JOHANNESBURG (Reuters) - Striding around the gym he built in his grandmother’s backyard, South African bodybuilding champion Tumi Masite recalls the day Arnold Schwarzenegger’s former trainer paid him a visit.
Reg Park had heard about Masite during a trip to South Africa a decade ago and offered him advice that helped the bodybuilder win national championships. Now Masite wants to give other poor South Africans a chance to lead a healthier - and more prosperous - life.
“Reg Park taught me a lot. He was also from a backyard gym. My dream became to reach out to the disadvantaged communities,” Masite told Reuters, gesturing to a rubbish-strewn street in Johannesburg’s rundown Alexandra township, where men sit swigging beer and smoking cigarettes.
“A lot of black people lack basic education about a healthy lifestyle. Lots of people are not working. Ikasi Gym is here for the people.”
Masite still works out in the courtyard of his family home in Alexandra, but much of the property has been converted into a popular gym, packed with locals lifting weights, riding exercise bikes and punching boxing bags. He’s opened two more of his Ikasi Gym branches and plans to expand further.
His goal is to bring exercise to South Africans who can’t afford $60 a month at upmarket chains. Masite’s 350 members pay 100 rand ($6.45) a month.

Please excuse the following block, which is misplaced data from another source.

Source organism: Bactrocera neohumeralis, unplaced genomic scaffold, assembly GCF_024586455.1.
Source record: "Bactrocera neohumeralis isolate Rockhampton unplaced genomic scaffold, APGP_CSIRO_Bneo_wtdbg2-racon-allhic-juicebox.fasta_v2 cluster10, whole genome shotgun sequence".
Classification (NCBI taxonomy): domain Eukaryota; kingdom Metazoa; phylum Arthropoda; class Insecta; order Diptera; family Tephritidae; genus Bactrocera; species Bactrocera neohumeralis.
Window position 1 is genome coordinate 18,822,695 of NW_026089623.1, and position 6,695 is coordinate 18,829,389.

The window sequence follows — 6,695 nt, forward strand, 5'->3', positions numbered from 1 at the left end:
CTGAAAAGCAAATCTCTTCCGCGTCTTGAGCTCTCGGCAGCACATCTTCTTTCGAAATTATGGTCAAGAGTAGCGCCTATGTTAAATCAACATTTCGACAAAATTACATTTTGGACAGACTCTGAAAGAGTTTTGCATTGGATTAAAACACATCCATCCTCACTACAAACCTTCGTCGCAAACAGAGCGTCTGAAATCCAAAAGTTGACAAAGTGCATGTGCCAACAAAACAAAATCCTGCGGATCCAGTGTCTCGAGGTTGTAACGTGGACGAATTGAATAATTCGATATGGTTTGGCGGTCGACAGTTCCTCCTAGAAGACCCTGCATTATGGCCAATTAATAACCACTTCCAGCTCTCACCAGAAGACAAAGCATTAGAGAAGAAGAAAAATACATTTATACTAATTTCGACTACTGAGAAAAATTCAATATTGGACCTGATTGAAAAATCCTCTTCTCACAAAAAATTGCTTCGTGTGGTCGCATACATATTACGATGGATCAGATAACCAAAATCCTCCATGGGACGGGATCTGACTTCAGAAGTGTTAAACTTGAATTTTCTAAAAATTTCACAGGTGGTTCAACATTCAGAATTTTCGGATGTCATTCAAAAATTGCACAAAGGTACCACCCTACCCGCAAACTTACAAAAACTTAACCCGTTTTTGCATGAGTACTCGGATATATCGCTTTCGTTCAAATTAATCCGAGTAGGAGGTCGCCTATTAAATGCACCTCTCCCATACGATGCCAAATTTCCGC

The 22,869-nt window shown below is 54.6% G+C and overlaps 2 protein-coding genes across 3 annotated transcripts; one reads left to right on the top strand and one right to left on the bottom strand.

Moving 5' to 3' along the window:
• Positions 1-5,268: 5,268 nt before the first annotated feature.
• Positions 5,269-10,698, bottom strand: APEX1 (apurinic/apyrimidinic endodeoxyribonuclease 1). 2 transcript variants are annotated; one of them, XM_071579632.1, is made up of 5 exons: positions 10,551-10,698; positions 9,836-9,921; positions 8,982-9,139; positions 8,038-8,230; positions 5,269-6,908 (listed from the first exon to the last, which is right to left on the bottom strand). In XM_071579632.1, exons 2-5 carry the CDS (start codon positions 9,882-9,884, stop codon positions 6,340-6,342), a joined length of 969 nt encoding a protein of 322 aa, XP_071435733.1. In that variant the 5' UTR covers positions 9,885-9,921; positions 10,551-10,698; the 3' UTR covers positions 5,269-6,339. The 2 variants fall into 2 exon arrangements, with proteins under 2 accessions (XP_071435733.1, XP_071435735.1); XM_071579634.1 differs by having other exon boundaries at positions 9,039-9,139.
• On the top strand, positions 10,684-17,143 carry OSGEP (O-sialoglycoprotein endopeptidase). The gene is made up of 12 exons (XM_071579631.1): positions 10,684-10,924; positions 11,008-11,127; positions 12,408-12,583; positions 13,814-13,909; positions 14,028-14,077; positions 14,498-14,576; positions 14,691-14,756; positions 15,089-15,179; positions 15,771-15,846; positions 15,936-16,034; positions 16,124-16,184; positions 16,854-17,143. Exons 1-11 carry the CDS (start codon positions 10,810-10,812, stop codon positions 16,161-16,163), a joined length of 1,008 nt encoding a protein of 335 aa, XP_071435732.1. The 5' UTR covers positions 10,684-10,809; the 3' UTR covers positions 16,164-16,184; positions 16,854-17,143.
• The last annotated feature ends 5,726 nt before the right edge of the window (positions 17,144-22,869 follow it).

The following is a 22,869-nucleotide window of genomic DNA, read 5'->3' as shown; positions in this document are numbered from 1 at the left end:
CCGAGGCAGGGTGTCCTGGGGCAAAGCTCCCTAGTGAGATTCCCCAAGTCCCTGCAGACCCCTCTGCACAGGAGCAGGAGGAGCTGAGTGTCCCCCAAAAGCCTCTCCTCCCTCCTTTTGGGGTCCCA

Masite believes his business can succeed because townships are tight, often neglected communities, and he can offer more than just bodybuilding training and a place to work out.
Ikasi Gym is helping around 50 people recover from strokes. Masite also trains young South Africans who have had run-ins with the law or drug problems. Some of Ikasi’s members have got jobs in security since joining.
“We are about community. I stay with my members, we eat together, we know each other. Sometimes I use money from my child’s pocket to help people,” Masite says.
Fitness is big business in South Africa. Richard Branson’s Virgin Active has more than 100 branches, and a cheaper version, Virgin Active RED, opened in 2014, a sign of the market Masite hopes to target.
And Ikasi Gym is the sort of business President Jacob Zuma’s administration hopes will thrive. The government has set a goal of helping small and medium-size enterprises (SMEs) create 90 percent of jobs by 2030.
South Africa, however, has one of the highest SME failure rates in the world. Red tape, lack of access to finance and skills shortages stifle entrepreneurship.
Masite and his colleagues feel they have been ignored by the ruling African National Congress, even though the party will be relying on the support of poor townships like Alexandra, where unemployment runs at 25 percent and violent crime is rife.
“We need government to come and put hands into this gym and see how we’re doing good things for the community,” said Ikasi’s 35-year-old boxing trainer, Richard Khunou, as dozens of children gather to watch him sparring.
“Politicians tell you they will give you a better life but once they get to a higher position ... they put money in their pockets and forget about us.”
($1 = 15.50 rand)
Editing by Larry King